From the beginning of my career as a music producer of television and radio commercials, I sometimes received calls from consumers who wanted to purchase an album that contained the music they heard on a given spot. However, album production is not a general compliment to spot production. So, there never was a product to recommend people buy –unless they were referring to a pop track that an ad agency had licensed in lieu of commissioning an original underscore. In fact, most of the time the music one hears on a TV or Radio commercial rarely extends beyond the thirty or sixty seconds specifically created for the ad.
As a result:
1) A given intellectual property is limited from possible secondary use by simple virtue of its length.
2) Resulting inability to leverage music into extended customer experience (away from the TV).
3) Diminished ROI by neglecting opportunity (based on demand) to create a for-sale entertainment unit (or a Point-of-Purchase gift that may generate future sales).
Considering this, I began as early as 1994 pitching the concept of creating entertainment collateral. At the time I initially conceived of this collateral as 'gifts' redeemable upon purchase. For instance, buy a car, and here's a CD you can play on the drive home, et al. The idea would be to produce the music in tandem with the production of our primary commissions (being TV/Radio commercial, web site, theme park or electronic game scores). However –regrettably– at the time I couldn't convince one account to allocate the resources required to test this concept, although all seemed to think it was great idea (for someone else to do).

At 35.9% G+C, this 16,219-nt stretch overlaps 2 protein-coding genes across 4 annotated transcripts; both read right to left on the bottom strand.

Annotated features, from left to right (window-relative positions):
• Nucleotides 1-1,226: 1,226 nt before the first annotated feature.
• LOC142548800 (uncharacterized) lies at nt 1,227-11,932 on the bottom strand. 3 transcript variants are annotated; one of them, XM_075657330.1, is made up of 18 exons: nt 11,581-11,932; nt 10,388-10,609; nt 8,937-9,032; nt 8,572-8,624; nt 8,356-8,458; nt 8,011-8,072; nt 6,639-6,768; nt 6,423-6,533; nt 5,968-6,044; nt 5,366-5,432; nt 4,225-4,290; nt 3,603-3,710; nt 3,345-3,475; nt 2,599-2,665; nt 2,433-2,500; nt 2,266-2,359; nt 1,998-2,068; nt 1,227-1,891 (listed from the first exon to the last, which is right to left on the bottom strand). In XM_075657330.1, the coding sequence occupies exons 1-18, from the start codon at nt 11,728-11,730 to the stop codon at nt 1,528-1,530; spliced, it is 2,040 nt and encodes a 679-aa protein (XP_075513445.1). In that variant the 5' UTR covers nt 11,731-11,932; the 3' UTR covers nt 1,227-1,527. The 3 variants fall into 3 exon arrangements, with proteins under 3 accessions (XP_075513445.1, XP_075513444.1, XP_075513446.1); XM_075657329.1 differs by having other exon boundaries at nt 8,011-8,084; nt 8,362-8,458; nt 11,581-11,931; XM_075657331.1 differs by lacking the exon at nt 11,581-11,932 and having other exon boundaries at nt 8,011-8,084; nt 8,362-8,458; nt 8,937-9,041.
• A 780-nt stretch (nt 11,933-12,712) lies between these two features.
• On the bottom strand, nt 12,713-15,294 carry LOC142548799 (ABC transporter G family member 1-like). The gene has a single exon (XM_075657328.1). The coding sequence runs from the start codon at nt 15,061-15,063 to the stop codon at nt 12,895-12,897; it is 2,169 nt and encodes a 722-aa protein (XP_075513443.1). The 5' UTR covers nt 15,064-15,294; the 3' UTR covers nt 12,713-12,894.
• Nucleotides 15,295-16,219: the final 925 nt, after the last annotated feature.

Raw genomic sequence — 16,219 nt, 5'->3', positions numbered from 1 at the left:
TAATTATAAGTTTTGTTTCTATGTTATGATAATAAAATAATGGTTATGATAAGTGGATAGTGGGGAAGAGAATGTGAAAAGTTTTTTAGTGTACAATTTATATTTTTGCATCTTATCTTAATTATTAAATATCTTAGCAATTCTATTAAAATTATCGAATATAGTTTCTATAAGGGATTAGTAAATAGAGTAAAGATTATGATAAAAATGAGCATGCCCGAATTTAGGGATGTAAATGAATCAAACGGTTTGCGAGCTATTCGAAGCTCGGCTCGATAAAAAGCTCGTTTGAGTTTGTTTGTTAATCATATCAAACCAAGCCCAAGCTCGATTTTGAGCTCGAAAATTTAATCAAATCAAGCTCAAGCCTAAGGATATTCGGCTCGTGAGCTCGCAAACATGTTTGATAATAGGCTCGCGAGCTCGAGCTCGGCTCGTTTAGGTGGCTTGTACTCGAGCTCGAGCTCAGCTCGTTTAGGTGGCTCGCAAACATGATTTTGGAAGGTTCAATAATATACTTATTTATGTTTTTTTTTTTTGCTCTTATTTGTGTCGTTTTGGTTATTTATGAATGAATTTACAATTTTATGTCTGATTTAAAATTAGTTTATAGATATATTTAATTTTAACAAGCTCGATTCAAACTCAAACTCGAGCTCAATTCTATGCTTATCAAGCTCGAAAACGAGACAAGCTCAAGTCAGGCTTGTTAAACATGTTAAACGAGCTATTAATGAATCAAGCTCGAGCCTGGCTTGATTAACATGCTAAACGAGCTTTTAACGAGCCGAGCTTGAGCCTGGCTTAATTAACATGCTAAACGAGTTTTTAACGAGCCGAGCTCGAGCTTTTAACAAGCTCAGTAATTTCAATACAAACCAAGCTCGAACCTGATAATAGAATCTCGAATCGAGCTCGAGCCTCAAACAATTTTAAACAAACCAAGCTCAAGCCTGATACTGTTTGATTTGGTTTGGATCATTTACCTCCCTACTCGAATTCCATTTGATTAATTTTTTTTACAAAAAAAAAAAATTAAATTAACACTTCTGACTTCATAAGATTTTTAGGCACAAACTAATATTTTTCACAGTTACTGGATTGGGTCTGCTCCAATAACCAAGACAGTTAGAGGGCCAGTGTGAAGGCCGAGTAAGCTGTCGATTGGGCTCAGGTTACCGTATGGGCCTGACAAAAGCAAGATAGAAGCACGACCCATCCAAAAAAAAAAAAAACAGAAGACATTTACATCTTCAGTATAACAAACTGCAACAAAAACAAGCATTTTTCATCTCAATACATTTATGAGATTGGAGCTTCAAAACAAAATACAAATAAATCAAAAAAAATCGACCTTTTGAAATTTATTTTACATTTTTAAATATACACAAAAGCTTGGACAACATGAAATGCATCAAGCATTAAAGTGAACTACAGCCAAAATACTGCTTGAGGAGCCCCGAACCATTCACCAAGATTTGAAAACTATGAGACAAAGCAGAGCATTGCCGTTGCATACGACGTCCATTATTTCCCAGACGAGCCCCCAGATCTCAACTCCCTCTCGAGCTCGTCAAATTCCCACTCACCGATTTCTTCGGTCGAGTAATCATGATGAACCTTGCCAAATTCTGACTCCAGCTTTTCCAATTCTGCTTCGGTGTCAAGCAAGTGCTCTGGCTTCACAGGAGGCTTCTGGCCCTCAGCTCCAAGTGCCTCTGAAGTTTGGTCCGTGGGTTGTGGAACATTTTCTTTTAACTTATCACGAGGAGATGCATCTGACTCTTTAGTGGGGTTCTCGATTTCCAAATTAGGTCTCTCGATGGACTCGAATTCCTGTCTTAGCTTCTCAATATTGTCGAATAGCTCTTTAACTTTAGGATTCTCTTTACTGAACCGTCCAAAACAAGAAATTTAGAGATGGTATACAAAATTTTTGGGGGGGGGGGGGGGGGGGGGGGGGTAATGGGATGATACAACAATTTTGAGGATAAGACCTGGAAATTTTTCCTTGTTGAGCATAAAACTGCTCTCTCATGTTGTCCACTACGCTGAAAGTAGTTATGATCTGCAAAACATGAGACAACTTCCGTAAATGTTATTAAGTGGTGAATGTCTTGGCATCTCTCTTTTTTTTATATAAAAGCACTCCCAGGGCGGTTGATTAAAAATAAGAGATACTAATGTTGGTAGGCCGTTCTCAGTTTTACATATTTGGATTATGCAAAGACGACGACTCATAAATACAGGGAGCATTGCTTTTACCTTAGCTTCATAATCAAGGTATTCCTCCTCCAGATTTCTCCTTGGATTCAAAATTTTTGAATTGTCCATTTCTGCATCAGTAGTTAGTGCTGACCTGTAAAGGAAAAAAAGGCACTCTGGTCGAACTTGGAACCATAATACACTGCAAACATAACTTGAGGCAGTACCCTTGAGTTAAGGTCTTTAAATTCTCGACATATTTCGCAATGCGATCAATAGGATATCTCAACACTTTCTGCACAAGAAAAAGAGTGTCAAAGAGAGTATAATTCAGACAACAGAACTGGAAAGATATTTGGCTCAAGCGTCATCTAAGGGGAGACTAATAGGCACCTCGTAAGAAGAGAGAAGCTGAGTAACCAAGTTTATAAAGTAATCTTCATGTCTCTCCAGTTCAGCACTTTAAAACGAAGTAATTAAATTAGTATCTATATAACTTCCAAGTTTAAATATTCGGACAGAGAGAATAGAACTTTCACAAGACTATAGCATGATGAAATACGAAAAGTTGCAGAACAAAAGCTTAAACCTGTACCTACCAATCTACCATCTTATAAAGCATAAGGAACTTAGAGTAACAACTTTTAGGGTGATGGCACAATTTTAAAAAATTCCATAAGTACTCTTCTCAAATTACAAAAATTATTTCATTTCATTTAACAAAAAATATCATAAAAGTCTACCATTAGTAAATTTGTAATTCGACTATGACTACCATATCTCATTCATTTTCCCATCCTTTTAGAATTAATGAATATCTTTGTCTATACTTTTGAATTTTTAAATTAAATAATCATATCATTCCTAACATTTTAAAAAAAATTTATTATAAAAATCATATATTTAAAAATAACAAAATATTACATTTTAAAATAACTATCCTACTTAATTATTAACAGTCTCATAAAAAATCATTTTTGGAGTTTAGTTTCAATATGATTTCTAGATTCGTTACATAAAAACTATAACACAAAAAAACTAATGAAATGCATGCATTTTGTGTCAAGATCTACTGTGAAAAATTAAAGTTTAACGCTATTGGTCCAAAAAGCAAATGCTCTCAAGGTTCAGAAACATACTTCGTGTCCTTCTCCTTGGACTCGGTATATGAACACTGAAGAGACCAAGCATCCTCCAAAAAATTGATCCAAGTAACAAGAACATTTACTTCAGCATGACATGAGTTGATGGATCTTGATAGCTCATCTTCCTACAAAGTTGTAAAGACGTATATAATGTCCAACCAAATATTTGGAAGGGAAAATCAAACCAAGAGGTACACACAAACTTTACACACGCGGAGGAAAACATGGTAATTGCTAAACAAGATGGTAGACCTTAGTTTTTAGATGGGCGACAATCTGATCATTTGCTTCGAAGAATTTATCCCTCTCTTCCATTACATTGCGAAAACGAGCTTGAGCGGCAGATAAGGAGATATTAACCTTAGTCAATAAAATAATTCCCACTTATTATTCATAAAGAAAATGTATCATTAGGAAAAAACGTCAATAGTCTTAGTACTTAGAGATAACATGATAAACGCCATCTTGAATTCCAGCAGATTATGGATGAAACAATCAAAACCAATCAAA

Regardless, the concept stuck with me. In March of 2001 the online marketer's magazine Clickz published an article I wrote on the subject of Sonic Branding. In it I argued the merit of this concept and other such alliances; and I suggested the following:
If music in a marketing context does its job, it will inform as well as entertain. And if consumers –that is, your audience– call the company switchboard and ask who wrote the music and where they can buy a CD of it, then maybe you and your client should actually produce a promotional CD that consumers can take home and listen to whenever they want...If you've produced a CD, for instance, folks will listen to it while they eat, work out, make love, and your company will be the underscore to their lives. Oats may be oats, but if I'm making babies to your music, then chances are my babies will be eating your oats.
Now, I was by no means the originator of this idea:
In the nineteen-seventies Post –and other cereal companies– packaged singles with their Super Sugar Crisp product. Many such promotions were dreadful (at least to adult ears). However, the Sugar Bears “You Are The One" continues to enjoy happy memories from enduring fans of the song to this day. Why? –Because the song framed an episode in many people’s youth. Their collective recollection has essentially been wrapped in its own soundtrack, brought to you by Post. And that's why kids of all ages still think the Post Super Sugar Crisp Bear IS THE MAN!.
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Click on any link below to read all the articles in the four-part Fall 2006 AUDIO AS ADDED VALUE series exploring exploring new paradigms for Music Distribution:
1. The Compact Disc Is Dead
2. Saving The Music Industry One Brand at a Time
3. Self-Referential Jingles are not Content
4. Synergy = Energy